What Additional Loan Documentation Must Be Signed in Connection with the Consummation of an Add-on Acquisition? The typical LBU credit agreement will specify the additional documentation to be signed and delivered at the time of closing of the add-on acquisition. If the add-on acquisition involves the creation of a new subsidiary of the borrower, depending upon the deal structure, the new subsidiary will be required to execute documents that make it a borrower under the credit agreement or that provide for its guarantee of the obligations under the credit agreement. Regardless of the structure of the deal, the borrower will be required to deliver documents (including Uniform Commercial Code [UCC] financing statements) to provide the lender with a perfected security interest in the assets (and usually the equity securities) of the target. The borrower will also be required to disclose, with respect to the target, matters that would have had to have been disclosed on the schedules to the credit agreement and the other loan documents had the target been a part of the borrower when the credit agreement was originally executed.
Proposed Cost Reductions
In the typical LBU, the lender commits to lend funds in an amount not to exceed a specified multiple of the trailing 12month earnings before interest, taxes and depreciation (EBITDA) of the borrower. When an add-on acquisition is to be consummated, the borrower will ask that the trailing 12month EBITDA of the target be included for purposes of determining the maximum amount of available loans. Moreover, the borrower is likely to ask the lender to gross up the target’s EBITDA by an amount equal to the cost savings expected to be realized with respect to the target. For example, (a) if the target has EBITDA of $500,000 for the preceding 12month period; and (b) if during that 12 month period the target paid $100,000 to its chief executive officer and $50,000 to its landlord; and (c) if by virtue of the build-up the CEO will be terminated and his or her functions performed by the platform company’s CEO and the former office space of the target will be abandoned and the functions previously performed there will be consolidated with the existing office space of the platform company, then the borrower will want the lender to advance the specified multiple times $650,000 rather than $500,000. Lenders are usually willing to consider add-backs of the type described here but usually require the credit agreement to provide that add-backs are the sole discretion of the lender.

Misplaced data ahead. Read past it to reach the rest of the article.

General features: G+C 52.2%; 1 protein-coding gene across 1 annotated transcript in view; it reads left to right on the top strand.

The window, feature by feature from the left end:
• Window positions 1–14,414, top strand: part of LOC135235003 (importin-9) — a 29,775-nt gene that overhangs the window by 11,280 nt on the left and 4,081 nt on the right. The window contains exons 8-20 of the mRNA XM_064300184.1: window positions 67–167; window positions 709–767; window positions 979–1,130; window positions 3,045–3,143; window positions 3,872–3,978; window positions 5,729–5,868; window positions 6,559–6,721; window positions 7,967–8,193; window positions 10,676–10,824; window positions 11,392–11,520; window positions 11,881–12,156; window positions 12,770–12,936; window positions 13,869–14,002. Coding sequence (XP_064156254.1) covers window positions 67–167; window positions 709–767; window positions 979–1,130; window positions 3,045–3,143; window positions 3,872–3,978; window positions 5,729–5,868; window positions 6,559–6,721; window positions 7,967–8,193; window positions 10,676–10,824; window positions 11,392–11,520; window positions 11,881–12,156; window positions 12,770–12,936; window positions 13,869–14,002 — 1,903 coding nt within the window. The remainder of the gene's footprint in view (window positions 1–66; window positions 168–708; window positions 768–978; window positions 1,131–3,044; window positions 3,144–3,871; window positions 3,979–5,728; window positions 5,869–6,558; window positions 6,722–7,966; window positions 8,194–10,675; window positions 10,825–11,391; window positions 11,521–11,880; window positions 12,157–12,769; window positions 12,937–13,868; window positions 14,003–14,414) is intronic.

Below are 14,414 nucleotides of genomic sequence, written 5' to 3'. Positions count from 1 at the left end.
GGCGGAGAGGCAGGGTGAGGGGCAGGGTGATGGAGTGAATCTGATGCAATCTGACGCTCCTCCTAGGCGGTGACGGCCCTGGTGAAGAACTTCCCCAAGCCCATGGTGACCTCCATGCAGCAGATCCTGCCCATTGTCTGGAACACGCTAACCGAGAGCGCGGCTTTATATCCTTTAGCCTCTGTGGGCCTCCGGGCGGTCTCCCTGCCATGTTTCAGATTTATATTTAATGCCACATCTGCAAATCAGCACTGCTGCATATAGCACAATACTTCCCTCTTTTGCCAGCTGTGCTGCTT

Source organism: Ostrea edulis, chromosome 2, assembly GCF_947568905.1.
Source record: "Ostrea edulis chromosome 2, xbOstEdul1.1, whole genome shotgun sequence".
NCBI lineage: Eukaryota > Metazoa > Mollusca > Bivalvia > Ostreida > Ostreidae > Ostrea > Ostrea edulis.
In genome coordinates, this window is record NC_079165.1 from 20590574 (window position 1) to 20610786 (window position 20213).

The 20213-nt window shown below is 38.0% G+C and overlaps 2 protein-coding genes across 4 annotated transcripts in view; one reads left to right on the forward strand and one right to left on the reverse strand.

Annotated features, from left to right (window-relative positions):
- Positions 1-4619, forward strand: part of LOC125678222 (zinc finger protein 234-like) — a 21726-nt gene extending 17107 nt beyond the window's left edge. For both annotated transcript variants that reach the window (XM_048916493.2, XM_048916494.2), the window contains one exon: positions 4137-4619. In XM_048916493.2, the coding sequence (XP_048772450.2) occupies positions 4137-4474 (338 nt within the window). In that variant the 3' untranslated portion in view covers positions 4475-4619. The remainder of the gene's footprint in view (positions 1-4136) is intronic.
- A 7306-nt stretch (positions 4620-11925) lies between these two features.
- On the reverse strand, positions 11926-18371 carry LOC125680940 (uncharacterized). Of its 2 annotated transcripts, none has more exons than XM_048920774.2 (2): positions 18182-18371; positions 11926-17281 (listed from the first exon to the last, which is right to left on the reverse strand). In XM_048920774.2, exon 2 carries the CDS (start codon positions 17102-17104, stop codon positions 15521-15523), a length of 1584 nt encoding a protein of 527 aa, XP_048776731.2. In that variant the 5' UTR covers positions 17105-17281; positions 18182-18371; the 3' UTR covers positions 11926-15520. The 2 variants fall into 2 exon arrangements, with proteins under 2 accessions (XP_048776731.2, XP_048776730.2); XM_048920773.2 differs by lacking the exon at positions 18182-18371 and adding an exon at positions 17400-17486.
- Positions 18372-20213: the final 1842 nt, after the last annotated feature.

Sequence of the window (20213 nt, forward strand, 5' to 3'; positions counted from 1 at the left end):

Let’s assume that the lender approves the add-backs of $150,000 described above and additional add-backs of $90,000 for marketing expenses that will purportedly be eliminated, thus resulting in total add-backs of $240,000. During the 12month period after consummation of the add-on acquisition, the add-backs will be "rolled through." When total loan availability is calculated 1month after the closing of the add-on acquisition, the add-backs will equal $220,000 (on the theory that the actual EBITDA for the 1month period following the closing already reflects 1 month’s worth of cost savings). Two months after the closing, add-backs will be reduced to $200,000 (again on the theory that actual EBITDA for the 2 months following the closing reflects actual cost savings for that 2 month period). Each month for the remaining 10 months, the add-backs will be reduced by $20,000. At the end of the year, no add-backs are necessary for the target because actual EBITDA for the trailing 12 months will reflect whatever cost savings were, in fact, realized.